science fiction and fantasy book reviewsLabyrinths by Jorge Luis Borges fantasy book reviewsLabyrinths by Jorge Luis Borges

An appropriate title for any Jorge Luis Borges collection, Labyrinths is that selected by Penguin for their ‘best of’ printing of the author. Containing short stories, essays, and parables, each selection takes the reader on a winding path of ideas that seems to branch off infinitely into the wonder of reflective thought. Surreal in concept rather than imagery, it’s no surprise many of the most intelligent writers of fantasy and science fiction cite Borges as one of their significant influences. Erudition is on full display, so the reader should come fully prepared to wade in over their head in abstract allusion and references — known and unknown.

With its limited accessibility, Labyrinths is the opposite of mainstream fantasy. With Borges utilizing civilization’s range of output, the stories possess elements of the quotidian and esoteric, scholarly and conceptual, and interweave these concepts with (literally) extraordinary flexibility. A lifetime of knowledge and musing is packed within each selection and readers who do not consider such writing pretentious stand a chance to be fully rewarded.

Surreal without being overt, mythical without the associated verbiage, and applicable in subtle ways, Labyrinthsand all of Borges writing for that matter — is impossible to be anything but intelligent, mind-expanding reading that spans the breadth of humanity and its writings. Few are able to match the author’s pace for ideas, so the stories require an investment — an effort — to delve into the references encountered which are not known and ruminate upon those which are known to fully comprehend the tangible, often abstract, notions being driven at. Many of the ideas and people were perhaps better known in the period in which Borges was writing, but others continue to be recognized. For every unfamiliar theory and theorist, there is more recognizable territory — Locke, Russell, Hume, Schopenhauer, or Nietzsche — to rely on, allowing the reader an easier time putting the pieces in place. Suffice to say, the stories may be short, but can be, and often need to be, re-read to garner full comprehension and appreciation.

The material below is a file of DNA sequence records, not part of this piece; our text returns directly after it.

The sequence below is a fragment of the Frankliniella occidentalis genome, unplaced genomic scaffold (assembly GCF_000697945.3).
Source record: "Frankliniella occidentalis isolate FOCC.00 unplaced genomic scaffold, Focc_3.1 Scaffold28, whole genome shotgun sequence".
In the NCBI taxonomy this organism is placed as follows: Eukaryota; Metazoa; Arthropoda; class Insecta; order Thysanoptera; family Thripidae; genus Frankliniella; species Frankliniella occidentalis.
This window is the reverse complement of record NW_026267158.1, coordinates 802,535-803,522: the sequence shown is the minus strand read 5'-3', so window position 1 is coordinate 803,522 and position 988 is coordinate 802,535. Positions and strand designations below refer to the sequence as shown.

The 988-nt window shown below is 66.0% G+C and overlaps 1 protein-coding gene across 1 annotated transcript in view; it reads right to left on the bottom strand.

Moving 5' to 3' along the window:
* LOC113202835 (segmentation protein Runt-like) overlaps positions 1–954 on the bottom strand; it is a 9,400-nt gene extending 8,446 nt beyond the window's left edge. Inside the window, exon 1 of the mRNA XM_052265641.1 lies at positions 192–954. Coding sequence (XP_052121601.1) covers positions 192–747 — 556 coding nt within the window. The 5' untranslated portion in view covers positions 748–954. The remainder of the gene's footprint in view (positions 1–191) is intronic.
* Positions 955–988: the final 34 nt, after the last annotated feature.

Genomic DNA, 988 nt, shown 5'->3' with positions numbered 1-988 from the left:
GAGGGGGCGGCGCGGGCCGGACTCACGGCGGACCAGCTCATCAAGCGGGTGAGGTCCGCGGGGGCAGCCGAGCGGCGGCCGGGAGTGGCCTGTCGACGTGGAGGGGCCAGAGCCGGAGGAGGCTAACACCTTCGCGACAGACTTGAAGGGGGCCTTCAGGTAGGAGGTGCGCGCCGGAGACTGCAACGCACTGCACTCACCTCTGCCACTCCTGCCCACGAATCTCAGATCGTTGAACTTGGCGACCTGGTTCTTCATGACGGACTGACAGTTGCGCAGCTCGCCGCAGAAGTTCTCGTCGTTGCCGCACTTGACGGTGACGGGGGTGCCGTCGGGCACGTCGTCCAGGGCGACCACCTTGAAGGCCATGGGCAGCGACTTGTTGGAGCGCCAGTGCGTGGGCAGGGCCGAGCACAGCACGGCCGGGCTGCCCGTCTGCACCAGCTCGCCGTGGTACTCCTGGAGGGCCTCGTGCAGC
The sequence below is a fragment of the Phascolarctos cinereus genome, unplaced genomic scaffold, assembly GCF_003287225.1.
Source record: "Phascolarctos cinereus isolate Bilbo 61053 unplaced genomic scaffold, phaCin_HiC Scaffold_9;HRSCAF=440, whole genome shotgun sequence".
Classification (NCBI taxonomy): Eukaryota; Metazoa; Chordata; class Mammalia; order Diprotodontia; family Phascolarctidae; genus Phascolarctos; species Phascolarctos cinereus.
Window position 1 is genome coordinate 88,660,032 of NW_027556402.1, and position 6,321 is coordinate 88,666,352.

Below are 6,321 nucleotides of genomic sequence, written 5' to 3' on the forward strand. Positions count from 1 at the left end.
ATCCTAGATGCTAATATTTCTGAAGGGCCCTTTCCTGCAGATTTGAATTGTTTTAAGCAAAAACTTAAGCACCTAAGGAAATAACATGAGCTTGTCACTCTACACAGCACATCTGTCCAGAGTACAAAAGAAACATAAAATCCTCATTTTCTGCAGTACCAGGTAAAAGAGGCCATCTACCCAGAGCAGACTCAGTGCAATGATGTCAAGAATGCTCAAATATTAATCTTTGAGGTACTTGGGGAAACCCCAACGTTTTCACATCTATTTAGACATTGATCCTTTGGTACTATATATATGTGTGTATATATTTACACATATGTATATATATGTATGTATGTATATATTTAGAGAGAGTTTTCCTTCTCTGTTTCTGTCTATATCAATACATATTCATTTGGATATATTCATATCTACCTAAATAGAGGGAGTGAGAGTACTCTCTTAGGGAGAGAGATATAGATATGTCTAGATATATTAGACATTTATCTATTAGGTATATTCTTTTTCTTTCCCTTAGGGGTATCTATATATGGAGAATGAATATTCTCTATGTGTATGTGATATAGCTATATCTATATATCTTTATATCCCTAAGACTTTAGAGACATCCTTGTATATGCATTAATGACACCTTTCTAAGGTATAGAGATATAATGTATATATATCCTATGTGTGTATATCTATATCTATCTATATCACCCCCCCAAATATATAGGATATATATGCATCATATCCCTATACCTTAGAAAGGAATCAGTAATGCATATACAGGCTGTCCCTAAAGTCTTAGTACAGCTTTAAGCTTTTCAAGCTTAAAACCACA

And the reward? Well, like Edwin Abbot’s Flatland, coming to understand another dimension of thought would seem it, and with Labyrinths, it’s not the 1st, 2nd, or 3rd dimension, but the 4th and beyond. Borges realm is the mind rather than spatial reality (perhaps they are indeed the same?); eventually one must come back to the real world and there justify where they’ve been. The continual references to mirrors only intensifies this need. “The Garden of Forking Paths” is an exemplary piece whose ideas are only fully available to those who read the story, as any attempt at explanation results in a re-telling. The material in Labyrinths features Borges confidently in dialogue with his own wandering ideas. Pondering and reflection are the main modes of thought and the stories are closed internally, yet remain fully open conceptually, with the only firm conclusion being that there is no ultimate conclusion.

If there is a potential drawback to Labyrinths, it is the density of the erudition. Each story needs to be tackled one by one, it’s difficult to give yourself over and let the words take control. Certainly not a fault of the author’s, it is simply the nature of the animal. Thus, for the collection to be absorbed fully, it’s best in small doses; looking through the kaleidoscope for too long can hurt the eyes, but glimpses here and there are lush and exotic.

I have thus far refrained from giving examples from the collection. The reason is that each story is packed so tight with ideas it would be impossible to do them justice in a line or two. I will leave it up to the reader to discover the actual content. Otherwise, if it isn’t already clear, Labyrinths is an artistic, cerebral read that will require attention for anyone not well-versed in classics and philosophy. Borges is ostensibly a product of his times, so knowledge of late 19th century and early- to mid-20th century thinkers and artists would be a bonus. Rising above surreal imagery (a la Dali or Varos), Borges focuses on surreal ideas. With description very light, there are few tangible elements for the reader to latch onto. Alight a dragonfly, Borges takes the reader on a zig-zag, ‘round-the-way ride through the labyrinths of idea — ideas that can only exist in the mind.

Published in 1964. The groundbreaking trans-genre work of Argentinian writer Jorge Luis Borges (1899-1986) has been insinuating itself into the structure, stance, and very breath of world literature for well over half a century. Multi-layered, self-referential, elusive, and allusive writing is now frequently labeled Borgesian. Umberto Eco’s international bestseller, The Name of the Rose, is, on one level, an elaborate improvisation on Borges’ fiction “The Library,” which American readers first encountered in the original 1962 New Directions publication of Labyrinths. This new edition of Labyrinths, the classic representative selection of Borges’ writing edited by Donald A. Yates and James E. Irby (in translations by themselves and others), includes the text of the original edition (as augmented in 1964) as well as Irby’s biographical and critical essay, a poignant tribute by André Maurois, and a chronology of the author’s life. Borges enthusiast William Gibson has contributed a new introduction bringing Borges’ influence and importance into the twenty-first century.


  • Jesse Hudson

    JESSE HUDSON, one of our guest reviewers, reads in most fields. He lives in Poland where he works for a big corporation by day and escapes into reading by night. He posts a blog which acts as a healthy vent for not only his bibliophilia, but also his love of culture and travel: Speculiction.

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